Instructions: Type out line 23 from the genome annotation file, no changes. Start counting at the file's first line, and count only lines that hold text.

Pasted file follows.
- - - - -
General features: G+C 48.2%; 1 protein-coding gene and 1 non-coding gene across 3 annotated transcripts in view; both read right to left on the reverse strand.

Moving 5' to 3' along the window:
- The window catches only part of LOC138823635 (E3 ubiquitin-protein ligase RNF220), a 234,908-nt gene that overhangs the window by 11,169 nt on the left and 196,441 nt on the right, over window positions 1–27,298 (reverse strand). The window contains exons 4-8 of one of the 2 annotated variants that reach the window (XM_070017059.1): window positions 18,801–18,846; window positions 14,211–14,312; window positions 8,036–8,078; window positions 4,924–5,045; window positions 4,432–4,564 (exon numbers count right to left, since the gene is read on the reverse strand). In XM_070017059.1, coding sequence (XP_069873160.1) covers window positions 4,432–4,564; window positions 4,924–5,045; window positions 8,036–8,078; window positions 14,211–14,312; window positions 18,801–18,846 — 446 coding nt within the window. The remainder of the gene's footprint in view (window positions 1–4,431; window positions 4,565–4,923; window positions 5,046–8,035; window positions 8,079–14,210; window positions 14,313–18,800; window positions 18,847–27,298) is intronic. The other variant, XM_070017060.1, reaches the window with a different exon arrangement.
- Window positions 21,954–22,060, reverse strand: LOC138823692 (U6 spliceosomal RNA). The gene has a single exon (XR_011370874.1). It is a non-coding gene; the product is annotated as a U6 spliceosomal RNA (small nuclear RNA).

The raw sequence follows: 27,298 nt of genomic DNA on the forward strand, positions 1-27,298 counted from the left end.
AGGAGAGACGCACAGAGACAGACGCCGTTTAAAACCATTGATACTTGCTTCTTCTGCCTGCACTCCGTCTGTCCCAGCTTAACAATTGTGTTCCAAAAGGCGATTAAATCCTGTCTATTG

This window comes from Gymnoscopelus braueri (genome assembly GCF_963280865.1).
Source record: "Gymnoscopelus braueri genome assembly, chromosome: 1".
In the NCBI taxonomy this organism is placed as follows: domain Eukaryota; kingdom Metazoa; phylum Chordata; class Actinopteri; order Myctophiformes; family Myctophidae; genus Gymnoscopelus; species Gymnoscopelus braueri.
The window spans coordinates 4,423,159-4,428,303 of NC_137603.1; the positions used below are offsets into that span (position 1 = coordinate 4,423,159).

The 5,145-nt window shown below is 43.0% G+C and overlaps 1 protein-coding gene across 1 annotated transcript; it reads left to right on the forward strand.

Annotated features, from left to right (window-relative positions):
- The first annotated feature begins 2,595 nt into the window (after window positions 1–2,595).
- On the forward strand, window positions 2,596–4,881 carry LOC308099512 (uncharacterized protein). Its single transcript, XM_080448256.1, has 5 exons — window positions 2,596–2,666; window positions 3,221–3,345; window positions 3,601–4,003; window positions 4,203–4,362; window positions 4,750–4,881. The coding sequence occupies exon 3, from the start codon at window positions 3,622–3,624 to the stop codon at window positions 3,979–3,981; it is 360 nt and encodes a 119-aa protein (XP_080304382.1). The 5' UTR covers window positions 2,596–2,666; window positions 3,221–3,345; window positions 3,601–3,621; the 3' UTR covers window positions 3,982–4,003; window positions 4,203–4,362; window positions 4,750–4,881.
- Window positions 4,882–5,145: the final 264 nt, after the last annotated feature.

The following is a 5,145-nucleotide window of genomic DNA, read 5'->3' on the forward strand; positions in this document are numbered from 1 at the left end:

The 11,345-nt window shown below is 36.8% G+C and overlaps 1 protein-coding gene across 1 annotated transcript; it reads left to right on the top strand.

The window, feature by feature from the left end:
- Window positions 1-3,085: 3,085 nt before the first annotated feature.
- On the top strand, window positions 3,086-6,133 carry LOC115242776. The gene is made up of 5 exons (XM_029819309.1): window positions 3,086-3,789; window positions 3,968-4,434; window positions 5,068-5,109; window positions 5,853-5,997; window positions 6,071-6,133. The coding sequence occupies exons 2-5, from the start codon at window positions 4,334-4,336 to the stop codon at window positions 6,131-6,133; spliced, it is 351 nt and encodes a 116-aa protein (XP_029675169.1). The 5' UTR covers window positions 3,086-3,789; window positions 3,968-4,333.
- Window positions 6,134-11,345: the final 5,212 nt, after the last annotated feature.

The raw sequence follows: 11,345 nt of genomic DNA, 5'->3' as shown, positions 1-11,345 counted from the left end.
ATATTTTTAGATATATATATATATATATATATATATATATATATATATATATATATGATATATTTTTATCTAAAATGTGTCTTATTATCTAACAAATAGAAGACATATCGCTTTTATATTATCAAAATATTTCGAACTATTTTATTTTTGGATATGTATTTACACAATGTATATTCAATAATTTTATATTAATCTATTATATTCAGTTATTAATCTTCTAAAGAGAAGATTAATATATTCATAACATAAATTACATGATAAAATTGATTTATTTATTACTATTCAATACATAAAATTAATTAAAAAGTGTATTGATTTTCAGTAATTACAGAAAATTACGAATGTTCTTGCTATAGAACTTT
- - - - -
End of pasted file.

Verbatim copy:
ATATTTTTAGATATATATATATATATATATATATATATATATATATATATATATATGATATATTTTTATCTAAAATGTGTCTTATTATCTAACAAATAGAAGACATATCGCTTTTATATTATCAAAATATTTCGAACTATTTTATTTTTGGATATGTATTTACACAATGTATATTCAATAATTTTATATTAATCTATTATATTCAGTTATTAATCTTCTAAAGAGAAGATTAATATATTCATAACATAAATTACATGATAAAATTGATTTATTTATTACTATTCAATACATAAAATTAATTAAAAAGTGTATTGATTTTCAGTAATTACAGAAAATTACGAATGTTCTTGCTATAGAACTTT